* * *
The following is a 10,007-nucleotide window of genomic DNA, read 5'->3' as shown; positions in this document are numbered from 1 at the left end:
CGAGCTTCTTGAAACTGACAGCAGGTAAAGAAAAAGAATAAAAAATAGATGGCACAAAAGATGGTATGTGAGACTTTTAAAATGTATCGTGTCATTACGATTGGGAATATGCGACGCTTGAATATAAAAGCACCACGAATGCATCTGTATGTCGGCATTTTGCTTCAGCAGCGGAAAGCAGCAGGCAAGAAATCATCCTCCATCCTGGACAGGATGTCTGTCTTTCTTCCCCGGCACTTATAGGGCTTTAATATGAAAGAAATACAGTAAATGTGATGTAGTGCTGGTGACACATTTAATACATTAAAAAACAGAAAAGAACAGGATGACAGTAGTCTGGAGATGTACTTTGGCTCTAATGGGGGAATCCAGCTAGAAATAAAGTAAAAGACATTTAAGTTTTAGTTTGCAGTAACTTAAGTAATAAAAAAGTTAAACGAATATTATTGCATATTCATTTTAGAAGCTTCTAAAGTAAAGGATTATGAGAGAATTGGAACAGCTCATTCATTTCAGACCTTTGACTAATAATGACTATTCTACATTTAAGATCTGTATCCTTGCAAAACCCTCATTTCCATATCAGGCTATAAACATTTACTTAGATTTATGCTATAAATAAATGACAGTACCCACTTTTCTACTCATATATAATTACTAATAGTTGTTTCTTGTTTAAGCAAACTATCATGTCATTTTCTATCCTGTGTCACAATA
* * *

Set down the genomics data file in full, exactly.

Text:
The following is a 10,007-nucleotide window of genomic DNA, read 5'->3' as shown; positions in this document are numbered from 1 at the left end:
CGAGCTTCTTGAAACTGACAGCAGGTAAAGAAAAAGAATAAAAAATAGATGGCACAAAAGATGGTATGTGAGACTTTTAAAATGTATCGTGTCATTACGATTGGGAATATGCGACGCTTGAATATAAAAGCACCACGAATGCATCTGTATGTCGGCATTTTGCTTCAGCAGCGGAAAGCAGCAGGCAAGAAATCATCCTCCATCCTGGACAGGATGTCTGTCTTTCTTCCCCGGCACTTATAGGGCTTTAATATGAAAGAAATACAGTAAATGTGATGTAGTGCTGGTGACACATTTAATACATTAAAAAACAGAAAAGAACAGGATGACAGTAGTCTGGAGATGTACTTTGGCTCTAATGGGGGAATCCAGCTAGAAATAAAGTAAAAGACATTTAAGTTTTAGTTTGCAGTAACTTAAGTAATAAAAAAGTTAAACGAATATTATTGCATATTCATTTTAGAAGCTTCTAAAGTAAAGGATTATGAGAGAATTGGAACAGCTCATTCATTTCAGACCTTTGACTAATAATGACTATTCTACATTTAAGATCTGTATCCTTGCAAAACCCTCATTTCCATATCAGGCTATAAACATTTACTTAGATTTATGCTATAAATAAATGACAGTACCCACTTTTCTACTCATATATAATTACTAATAGTTGTTTCTTGTTTAAGCAAACTATCATGTCATTTTCTATCCTGTGTCACAATA